Sustainability: Bombay's answer

29 August, 2017

Doomsday is upon us. On August 2 this year, the human race used more resources from nature than earth can renew in a complete year. And to think the population is now 7.5bn and still increasing is terrifying. But let’s look at some positives.

The population growth of China is levelling off and Japan is beginning to see a natural drop, not to mention the move towards careers over children in developed countries. But despite this, the human race must savour the resources available and push its living standards towards the all-important s-word, sustainability.

This term goes beyond recycling and turning off the occasional light switch. Sustainability may be defined as ‘The avoidance of the depletion of natural resources in order to maintain an ecological balance’, and it’s a word appearing throughout the drinks industry. But it is important to determine whether the concept will grow or fizzle out as a fashionable word like ‘wicked’ in the 90s.


Bacardi’s Bombay Sapphire distillery in Hampshire, England is an example of how a big brand is pushing for a more sustainable and clean living agenda. Step one towards sustainability is controlling the population, and every drop of gin inside the iconic sapphire-tinted bottles, is distilled under one roof by three men. A good start.

The distillery begun life as a paper mill, which once supplied the notes for the bank of England before it was recycled into the distillery.

It is home to one of 200 chalk rivers in the world which has been protected by conservationists to grow its trout population, and what would be more fitting for Bacardi than a natural and protected bat population on site.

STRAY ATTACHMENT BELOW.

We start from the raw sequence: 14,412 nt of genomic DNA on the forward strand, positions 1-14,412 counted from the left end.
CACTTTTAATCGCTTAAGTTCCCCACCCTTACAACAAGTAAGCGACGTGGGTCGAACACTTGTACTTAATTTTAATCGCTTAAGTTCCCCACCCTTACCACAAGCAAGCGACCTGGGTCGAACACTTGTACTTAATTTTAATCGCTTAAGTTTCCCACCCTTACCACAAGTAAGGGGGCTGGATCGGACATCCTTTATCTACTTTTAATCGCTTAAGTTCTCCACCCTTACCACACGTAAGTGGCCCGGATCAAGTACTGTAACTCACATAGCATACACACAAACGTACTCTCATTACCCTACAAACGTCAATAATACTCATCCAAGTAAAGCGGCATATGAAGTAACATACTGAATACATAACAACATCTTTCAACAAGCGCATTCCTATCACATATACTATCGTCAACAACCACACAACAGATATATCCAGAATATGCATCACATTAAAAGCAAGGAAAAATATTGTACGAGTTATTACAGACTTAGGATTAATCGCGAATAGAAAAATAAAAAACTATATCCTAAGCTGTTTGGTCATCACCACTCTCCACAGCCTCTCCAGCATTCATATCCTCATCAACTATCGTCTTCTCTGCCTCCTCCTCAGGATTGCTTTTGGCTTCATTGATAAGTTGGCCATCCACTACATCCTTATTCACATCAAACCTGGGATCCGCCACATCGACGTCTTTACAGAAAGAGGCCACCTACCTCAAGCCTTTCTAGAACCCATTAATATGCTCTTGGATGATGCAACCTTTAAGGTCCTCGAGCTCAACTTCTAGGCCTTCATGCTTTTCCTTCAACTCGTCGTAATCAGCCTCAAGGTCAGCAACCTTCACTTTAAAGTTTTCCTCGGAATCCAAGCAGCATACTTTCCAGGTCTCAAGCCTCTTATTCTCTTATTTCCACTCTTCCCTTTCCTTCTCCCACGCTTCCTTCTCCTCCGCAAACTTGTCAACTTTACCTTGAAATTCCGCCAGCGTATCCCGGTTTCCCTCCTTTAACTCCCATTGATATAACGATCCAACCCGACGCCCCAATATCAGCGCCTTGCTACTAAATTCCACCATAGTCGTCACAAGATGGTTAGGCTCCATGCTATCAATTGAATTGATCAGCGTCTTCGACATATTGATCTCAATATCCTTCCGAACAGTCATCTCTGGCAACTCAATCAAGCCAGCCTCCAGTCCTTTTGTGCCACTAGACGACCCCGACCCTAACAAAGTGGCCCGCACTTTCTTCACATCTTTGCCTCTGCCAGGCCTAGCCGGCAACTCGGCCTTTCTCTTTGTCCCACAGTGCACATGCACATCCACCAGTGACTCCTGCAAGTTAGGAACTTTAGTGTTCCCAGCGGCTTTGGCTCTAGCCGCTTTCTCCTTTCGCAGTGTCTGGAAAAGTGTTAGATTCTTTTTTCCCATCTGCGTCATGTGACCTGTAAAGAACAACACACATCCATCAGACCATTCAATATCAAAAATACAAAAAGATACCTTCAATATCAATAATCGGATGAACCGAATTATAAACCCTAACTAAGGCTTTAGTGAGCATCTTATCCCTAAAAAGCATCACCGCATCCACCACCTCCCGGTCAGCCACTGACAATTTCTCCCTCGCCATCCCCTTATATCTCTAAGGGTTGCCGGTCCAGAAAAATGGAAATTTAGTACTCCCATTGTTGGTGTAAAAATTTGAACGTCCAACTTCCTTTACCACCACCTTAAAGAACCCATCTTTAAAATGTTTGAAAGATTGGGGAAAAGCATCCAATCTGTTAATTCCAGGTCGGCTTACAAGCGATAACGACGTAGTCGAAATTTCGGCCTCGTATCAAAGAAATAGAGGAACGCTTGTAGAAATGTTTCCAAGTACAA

Now onto the actual distilling of Bombay Sapphire. The distillery and visitor centre are both partly powered by a turbine inside the rare chalk river and partly by the energy gained by burning its used botanicals in a biomass burner. The facility continually distils the gin all year round so that the stills are kept at the right temperature therefore reducing energy waste. FYI gin geeks, it takes seven hours and 15 minutes to distil 10,000 litres of the stuff.

When transporting its stock to get bottled off site, tankers are filled to the max on each trip to reduce the number of trips and therefore its carbon footprint. And let’s not forget the solar panels and rainwater-reliant toilet facilities also on the premises.

The Bombay team is hoping to attract 95,000 visitors in 2017, who will in theory learn about a lot more than just gin.


The issue with branding something as sustainable is the difficulty of covering every aspect. Bombay Sapphire has made an impressive effort, but it could be argued it is nearly impossible to be profitable and totally sustainable. For example, what happens to the millions of blue bottles once they’re shipped around the world is entirely reliant on the consumer, and could therefore not be recycled and pollute the earth.

“I think you have to set your own standards for sustainability,” says Julian Davies, global marketing manager at Bombay Sapphire. “We can only work with the parts of the process we control, so it’s very important to us to really execute from our side.

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